Edition: AP (artist's proof) aside from the edition of 150
Frame Size: 35 1/4" x 25"
Sheet Size: 29 3/4" x 19 7/8"
Image Size: 29 3/4" x 19 7/8"
Signature: Signed and inscribed "A/P" in ink, and titled with the ink stamp, verso
Gene B. Davis, Jack in the Box, 1968 Series I Portfolio, 1968, Signed, Screenprint on canvas laminated to board, Edition AP (artist's proof) aside from the edition of 150, 35 1/4" x 25" Framed Size, 29 3/4" x 19 7/8" Sheet Size, 29 3/4" x 19 7/8" Image Size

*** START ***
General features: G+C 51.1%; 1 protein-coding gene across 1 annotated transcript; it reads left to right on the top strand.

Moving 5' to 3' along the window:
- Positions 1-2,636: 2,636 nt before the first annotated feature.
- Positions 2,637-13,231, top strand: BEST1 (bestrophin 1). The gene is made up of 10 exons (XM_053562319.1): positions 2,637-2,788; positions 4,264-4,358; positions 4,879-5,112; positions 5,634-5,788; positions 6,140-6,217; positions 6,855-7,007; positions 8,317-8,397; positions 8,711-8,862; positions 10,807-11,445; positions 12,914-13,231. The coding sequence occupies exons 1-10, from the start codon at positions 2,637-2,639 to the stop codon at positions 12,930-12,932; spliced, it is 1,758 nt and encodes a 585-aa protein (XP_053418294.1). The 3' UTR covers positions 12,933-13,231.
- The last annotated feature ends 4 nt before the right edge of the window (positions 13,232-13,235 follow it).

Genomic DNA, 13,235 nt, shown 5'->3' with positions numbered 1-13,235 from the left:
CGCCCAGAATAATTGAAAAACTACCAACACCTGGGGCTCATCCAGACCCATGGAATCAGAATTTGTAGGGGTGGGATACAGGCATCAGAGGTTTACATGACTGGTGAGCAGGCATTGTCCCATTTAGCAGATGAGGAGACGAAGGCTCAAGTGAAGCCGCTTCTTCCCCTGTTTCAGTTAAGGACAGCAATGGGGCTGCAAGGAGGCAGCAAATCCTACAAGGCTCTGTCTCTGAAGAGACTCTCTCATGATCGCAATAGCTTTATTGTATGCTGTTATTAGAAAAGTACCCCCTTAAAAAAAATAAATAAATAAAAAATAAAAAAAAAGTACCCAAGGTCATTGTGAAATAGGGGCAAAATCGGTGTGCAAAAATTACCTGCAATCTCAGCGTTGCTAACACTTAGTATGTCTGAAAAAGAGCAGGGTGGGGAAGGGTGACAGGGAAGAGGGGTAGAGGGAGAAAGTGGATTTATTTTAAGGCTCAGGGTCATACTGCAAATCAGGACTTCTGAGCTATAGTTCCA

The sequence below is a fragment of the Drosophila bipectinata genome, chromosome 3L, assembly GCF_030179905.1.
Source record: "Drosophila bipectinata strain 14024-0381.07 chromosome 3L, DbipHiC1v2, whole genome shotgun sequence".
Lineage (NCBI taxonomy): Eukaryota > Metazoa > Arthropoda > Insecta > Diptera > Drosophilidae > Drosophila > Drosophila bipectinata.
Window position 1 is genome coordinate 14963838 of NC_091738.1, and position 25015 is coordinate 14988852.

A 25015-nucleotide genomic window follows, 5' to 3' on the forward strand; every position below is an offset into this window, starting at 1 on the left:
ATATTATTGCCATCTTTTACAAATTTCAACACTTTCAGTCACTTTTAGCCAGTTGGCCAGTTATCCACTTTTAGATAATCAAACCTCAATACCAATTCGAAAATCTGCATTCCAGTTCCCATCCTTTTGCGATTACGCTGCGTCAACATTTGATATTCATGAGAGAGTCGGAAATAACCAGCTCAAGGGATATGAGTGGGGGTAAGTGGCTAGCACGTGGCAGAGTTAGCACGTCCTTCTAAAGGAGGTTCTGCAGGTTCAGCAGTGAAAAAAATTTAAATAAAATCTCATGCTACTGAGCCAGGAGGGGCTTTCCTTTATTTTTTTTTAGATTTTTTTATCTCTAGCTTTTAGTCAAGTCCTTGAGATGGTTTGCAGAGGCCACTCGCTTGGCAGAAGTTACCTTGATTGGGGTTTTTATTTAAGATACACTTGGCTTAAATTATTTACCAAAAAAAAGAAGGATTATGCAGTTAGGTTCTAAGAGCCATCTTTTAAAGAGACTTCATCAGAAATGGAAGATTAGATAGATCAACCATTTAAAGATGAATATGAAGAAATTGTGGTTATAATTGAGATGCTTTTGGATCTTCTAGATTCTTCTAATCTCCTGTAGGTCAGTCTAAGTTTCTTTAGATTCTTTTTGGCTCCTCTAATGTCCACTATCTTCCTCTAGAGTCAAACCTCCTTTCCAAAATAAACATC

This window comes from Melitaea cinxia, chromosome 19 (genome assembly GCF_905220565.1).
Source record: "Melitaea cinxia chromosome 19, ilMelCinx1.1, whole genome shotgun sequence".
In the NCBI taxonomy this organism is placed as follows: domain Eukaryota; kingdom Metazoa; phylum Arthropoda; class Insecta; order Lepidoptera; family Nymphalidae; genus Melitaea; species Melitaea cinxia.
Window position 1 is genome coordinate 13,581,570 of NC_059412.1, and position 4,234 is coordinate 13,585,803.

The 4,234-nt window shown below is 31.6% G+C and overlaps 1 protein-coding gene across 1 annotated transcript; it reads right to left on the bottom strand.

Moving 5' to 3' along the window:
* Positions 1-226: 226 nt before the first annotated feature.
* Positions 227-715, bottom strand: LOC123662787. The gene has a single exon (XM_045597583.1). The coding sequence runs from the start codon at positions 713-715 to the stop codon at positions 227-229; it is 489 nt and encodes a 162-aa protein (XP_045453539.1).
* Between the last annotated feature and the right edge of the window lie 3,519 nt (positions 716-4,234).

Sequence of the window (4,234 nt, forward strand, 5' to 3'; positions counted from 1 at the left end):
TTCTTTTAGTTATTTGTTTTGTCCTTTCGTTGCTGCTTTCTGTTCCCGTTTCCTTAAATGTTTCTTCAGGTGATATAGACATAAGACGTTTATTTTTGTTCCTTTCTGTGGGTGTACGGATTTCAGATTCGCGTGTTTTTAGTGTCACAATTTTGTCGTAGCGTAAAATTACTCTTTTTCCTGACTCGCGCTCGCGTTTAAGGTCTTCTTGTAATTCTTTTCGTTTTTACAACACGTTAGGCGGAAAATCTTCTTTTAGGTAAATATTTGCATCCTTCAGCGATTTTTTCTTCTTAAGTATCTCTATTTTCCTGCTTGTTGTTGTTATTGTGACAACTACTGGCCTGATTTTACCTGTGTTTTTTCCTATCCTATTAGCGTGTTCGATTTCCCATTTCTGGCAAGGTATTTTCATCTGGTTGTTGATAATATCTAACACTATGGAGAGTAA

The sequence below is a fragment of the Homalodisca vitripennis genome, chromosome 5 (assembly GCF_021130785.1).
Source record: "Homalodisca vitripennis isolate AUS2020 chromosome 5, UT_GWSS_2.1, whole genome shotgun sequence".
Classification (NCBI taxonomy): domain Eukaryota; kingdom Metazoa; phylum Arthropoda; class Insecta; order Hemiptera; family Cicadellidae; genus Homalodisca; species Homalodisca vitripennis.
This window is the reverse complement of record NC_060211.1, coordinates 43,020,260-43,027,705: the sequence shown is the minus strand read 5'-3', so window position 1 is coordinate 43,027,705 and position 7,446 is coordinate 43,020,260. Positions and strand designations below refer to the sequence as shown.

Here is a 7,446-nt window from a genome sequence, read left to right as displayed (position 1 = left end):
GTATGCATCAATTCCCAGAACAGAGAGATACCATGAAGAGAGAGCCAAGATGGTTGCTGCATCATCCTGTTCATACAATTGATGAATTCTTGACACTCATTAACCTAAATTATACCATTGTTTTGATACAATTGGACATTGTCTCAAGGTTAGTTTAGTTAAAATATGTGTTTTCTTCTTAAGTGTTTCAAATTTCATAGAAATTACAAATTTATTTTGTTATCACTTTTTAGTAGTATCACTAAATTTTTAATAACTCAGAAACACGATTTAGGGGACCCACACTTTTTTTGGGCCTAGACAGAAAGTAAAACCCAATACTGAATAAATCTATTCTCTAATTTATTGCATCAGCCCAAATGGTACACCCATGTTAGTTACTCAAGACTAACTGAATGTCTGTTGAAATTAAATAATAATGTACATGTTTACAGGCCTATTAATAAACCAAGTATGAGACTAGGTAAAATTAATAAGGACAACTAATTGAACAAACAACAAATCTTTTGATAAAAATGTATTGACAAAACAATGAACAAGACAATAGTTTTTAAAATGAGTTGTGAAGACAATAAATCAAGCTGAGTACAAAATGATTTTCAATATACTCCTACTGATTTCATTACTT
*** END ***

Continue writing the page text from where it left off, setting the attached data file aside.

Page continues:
Gene Davis was born in Washington D.C. in 1920 and spent nearly all his life there. Before he began to paint in 1949, he worked as a sportswriter, covering the Washington Redskins and other local teams. Working as a journalist in the late 1940s, he covered the Roosevelt and Truman presidential administrations, and was often President Truman's partner for poker games. A decade later he participated in the "Washington Color Painters" exhibit at the Washington Gallery of Modern Art in Washington, DC, which traveled to other venues around the US, and launched the recognition of the Washington Color School as a regional movement in which Davis was a central figure. Their work exemplified what the critic Barbara Rose defined as the 'primacy of color' in abstract painting. Davis is best known by far for his acrylic paintings (mostly on canvas) of colorful vertical stripes, which he began to paint in 1958. The paintings typically repeat particular colors to create a sense of rhythm and repetition with variations. Despite their calculated appearance, Davis's stripe works were not based on conscious use of theories or formulas. Davis often compared himself to a jazz musician who plays by ear, describing his approach to painting as 'playing by eye.' One of the best-known of his paintings, "Black Grey Beat" (1964), owned by the Smithsonian American Art Museum reinforces these musical comparisons in its title. Davis was a versatile artist who worked in a variety of formats and media: modular compositions consisting of discrete, but related, pieces that together form one composition; collages combining cutout fragments of images and text with painted and drawn elements; Klee-inspired images that resemble musical scores; and silhouette self-portraits. His works range in scale from miniscule micro-paintings to mammoth outdoor street paintings. Works in other media include printed conceptual pieces, video tapes, and abstract compositions in neon. "I became convinced that the way to make really good art was to do the outrageous, the unexpected---to be a renegade. That was my philosophy---to explore the seemingly impossible in art, to do things that were new for their own sake, whether they were good or bad."